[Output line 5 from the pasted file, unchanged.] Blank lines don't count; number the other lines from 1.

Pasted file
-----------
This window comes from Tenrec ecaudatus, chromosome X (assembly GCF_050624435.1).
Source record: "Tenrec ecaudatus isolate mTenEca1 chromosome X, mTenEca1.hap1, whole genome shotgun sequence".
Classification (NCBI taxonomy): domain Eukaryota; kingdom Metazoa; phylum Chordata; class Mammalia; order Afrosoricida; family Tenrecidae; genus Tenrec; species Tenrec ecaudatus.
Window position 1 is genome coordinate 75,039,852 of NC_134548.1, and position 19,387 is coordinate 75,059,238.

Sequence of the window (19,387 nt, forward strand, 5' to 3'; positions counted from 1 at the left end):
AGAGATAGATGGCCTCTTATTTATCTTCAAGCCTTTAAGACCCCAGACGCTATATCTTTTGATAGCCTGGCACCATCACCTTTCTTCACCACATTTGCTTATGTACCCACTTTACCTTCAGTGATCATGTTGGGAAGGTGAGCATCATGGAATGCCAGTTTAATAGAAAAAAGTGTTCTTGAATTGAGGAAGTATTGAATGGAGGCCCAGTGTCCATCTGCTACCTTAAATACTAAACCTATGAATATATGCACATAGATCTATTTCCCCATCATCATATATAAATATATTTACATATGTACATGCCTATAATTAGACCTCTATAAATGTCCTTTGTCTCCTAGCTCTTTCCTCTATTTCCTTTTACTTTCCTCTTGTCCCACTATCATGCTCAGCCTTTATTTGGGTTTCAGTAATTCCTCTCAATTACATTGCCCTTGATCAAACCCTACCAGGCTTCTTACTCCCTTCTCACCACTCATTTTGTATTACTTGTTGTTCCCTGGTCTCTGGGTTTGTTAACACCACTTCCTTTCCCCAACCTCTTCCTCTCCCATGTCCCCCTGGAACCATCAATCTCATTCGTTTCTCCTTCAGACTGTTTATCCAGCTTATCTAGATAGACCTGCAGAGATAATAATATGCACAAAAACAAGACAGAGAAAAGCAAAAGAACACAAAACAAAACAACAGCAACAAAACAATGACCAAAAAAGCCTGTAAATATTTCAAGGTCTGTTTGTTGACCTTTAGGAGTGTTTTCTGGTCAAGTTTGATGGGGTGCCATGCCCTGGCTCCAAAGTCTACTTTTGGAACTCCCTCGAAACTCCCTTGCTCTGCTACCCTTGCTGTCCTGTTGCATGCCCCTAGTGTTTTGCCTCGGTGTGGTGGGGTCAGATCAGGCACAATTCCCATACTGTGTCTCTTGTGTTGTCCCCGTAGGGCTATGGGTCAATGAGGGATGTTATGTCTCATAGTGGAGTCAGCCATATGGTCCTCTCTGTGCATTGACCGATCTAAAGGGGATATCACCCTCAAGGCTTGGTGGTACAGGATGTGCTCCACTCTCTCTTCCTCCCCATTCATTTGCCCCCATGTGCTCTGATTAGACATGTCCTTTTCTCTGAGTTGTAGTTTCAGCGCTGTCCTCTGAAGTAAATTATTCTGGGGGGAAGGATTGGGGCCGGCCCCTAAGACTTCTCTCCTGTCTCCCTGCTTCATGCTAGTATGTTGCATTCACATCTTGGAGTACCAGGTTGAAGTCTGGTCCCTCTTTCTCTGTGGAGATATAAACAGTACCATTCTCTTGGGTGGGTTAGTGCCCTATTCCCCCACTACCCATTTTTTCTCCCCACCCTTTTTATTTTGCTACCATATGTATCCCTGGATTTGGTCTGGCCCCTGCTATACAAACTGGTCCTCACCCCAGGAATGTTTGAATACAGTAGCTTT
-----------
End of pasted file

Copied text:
Sequence of the window (19,387 nt, forward strand, 5' to 3'; positions counted from 1 at the left end):